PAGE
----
Succotash has many versions, but all contain corn and beans. If butterbeans are not available, I often substitute shelled edamame or black-eyed peas. Small farm stands, local and state farmer’s markets, and even the Whole Foods in my area usually carry shelled peas and butterbeans in the summer. They are both doubly precious—extremely delicious and fairly expensive, the result of the luxury of not having to shell your own.

1 1/2 cups shelled fresh butterbeans (about 1 1/2 pounds unshelled) or frozen butter beans
2 medium Yukon gold potatoes, diced
1 tablespoon canola oil
1 tablespoon unsalted butter
1/2 sweet onion, chopped
Scraped kernels from 4 ears fresh sweet corn (about 2 cups)
1 yellow squash, chopped
1 zucchini, chopped
1 cup grape, cherry, or teardrop tomatoes, halved
1/4 cup freshly chopped mixed herbs such as basil, oregano, and parsley
Coarse salt and freshly ground black pepper

To cook the beans, place them in a pot and cover with cold water. Bring to a boil over high heat and season the water with salt and pepper; decrease the heat to low. Simmer until tender, about 30 minutes for fresh beans, less for frozen. Drain well and set aside.

To cook the potatoes, place them in a second saucepan and cover by 1 inch with cold water; season with salt. Bring to a boil over high heat, then decrease the heat to low and simmer until the potatoes are just tender, about 10 minutes. Drain in a colander and set aside. (You can also microwave the potatoes whole, then dice them. They simply need to be parcooked before being added to the succotash.)

In a large, heavy-bottomed skillet, heat the oil and the butter over high heat until the foam subsides. Add the drained potatoes and season with salt and pepper. Cook the potatoes, stirring infrequently, until nicely crusted, 5 to 7 minutes.

Add the onion, corn, squash, and zucchini and cook, stirring, until crisp-tender, about 5 minutes. Stir in the reserved butter beans and cook, stirring, until heated through. Add the tomatoes and fresh basil, stirring to combine. Taste and adjust for seasoning with salt and pepper. Serve hot, warm, or cold.

Please be nice. Unauthorized use and/or duplication of this material without permission is prohibited. Feel free to excerpt and link, just give credit where credit is due and send folks to my website, virginiawillis.com. Thanks so much.

Copyright © 2013 Virginia Willis Culinary Enterprises, Inc.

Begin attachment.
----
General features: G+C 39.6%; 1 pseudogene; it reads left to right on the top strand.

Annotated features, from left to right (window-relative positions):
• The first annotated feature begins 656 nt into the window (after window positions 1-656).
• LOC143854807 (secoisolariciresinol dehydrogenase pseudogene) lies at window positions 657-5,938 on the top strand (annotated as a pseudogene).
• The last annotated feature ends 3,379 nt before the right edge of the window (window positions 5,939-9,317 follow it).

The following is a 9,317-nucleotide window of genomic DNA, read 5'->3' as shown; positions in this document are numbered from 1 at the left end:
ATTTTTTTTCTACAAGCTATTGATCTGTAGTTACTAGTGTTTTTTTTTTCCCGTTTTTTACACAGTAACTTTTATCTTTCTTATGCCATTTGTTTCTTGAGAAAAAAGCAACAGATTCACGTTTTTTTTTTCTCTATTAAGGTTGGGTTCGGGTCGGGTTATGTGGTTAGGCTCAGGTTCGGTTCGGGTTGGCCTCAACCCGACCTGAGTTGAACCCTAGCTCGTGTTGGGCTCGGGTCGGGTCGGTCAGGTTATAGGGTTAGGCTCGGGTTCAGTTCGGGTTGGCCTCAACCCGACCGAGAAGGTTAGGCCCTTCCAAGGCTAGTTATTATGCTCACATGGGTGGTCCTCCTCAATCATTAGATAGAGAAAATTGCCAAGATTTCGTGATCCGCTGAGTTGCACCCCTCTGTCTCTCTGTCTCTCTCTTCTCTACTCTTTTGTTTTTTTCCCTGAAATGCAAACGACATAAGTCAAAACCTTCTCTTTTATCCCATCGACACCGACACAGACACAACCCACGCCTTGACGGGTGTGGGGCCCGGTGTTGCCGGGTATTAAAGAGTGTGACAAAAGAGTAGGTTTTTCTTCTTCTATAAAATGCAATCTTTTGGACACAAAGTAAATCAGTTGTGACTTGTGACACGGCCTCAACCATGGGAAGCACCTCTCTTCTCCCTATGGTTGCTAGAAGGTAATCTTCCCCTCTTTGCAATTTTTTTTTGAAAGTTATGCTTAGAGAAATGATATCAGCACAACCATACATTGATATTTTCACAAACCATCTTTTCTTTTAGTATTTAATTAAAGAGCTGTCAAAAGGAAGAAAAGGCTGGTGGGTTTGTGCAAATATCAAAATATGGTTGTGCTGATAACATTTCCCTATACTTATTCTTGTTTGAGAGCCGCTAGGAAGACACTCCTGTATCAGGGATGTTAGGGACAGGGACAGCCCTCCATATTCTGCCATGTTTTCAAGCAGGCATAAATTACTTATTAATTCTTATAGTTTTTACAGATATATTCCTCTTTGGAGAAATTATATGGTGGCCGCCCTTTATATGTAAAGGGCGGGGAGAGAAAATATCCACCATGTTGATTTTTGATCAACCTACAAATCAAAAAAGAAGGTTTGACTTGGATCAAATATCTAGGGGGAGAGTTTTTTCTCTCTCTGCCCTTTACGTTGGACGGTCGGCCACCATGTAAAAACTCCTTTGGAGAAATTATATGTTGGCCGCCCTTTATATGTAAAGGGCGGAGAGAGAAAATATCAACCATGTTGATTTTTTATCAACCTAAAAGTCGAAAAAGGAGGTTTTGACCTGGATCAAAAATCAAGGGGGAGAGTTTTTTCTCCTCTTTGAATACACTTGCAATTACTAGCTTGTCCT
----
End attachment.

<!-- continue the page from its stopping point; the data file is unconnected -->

Photo credits – Lisa Ekus & Virginia Willis

Disclosure: My appearances at the Busch Gardens Food and Wine Festival are sponsored by the Coca-Cola Company. This post is not a requirement of our agreement and I am not additionally compensated for this post or any social media efforts publicizing this post.

Where to Eat in Paris Wednesday, May 29 2013 

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Where to Eat in Paris

This time of year I am often asked where to eat in Paris, France. Folks are going on vacation and are curious for my suggestions on where to eat and what to do.

This is by no means a definitive list, but a list of places we have really enjoyed the past few years.

I try to search out restaurants off the beaten path and I love trying cuisine other than French. Crazy, I know. Paris is a major metropolitan city with a population representative of that, and also has well-established enclaves made of citizens of former French colonies. Give some of those foods a try. And, the neat part about eating “foreign” food in Paris is that it’s cheap — which allows for balancing things out with extravagant, expensive splurges at Michelin-starred restaurants such as L’Arpege, Le Meurice, Benoit, or Pre Catalan.

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Paris Cookware Shop

You can’t eat there, but let’s start with shopping for cookware. Dehillerin will be crazy crowded, the purchasing system is strange, and the salesmen are typically gruffly French, but it’s been open since 1820 and the best cookware store in Paris. It’s located in the area of Les Halles that used to be where the main food markets were from 1183 until the market center was demolished in the early 70s. (It only makes sense that there are cookware specialty stores near the markets. Chefs would go into town and buy both food and equipment.) When I was an apprentice working in Paris I would save my money for weeks and weeks to afford one copper pot. Now, life has changed a bit, and I can afford to buy more than one pot — but I’ve maintained my tradition — and restraint!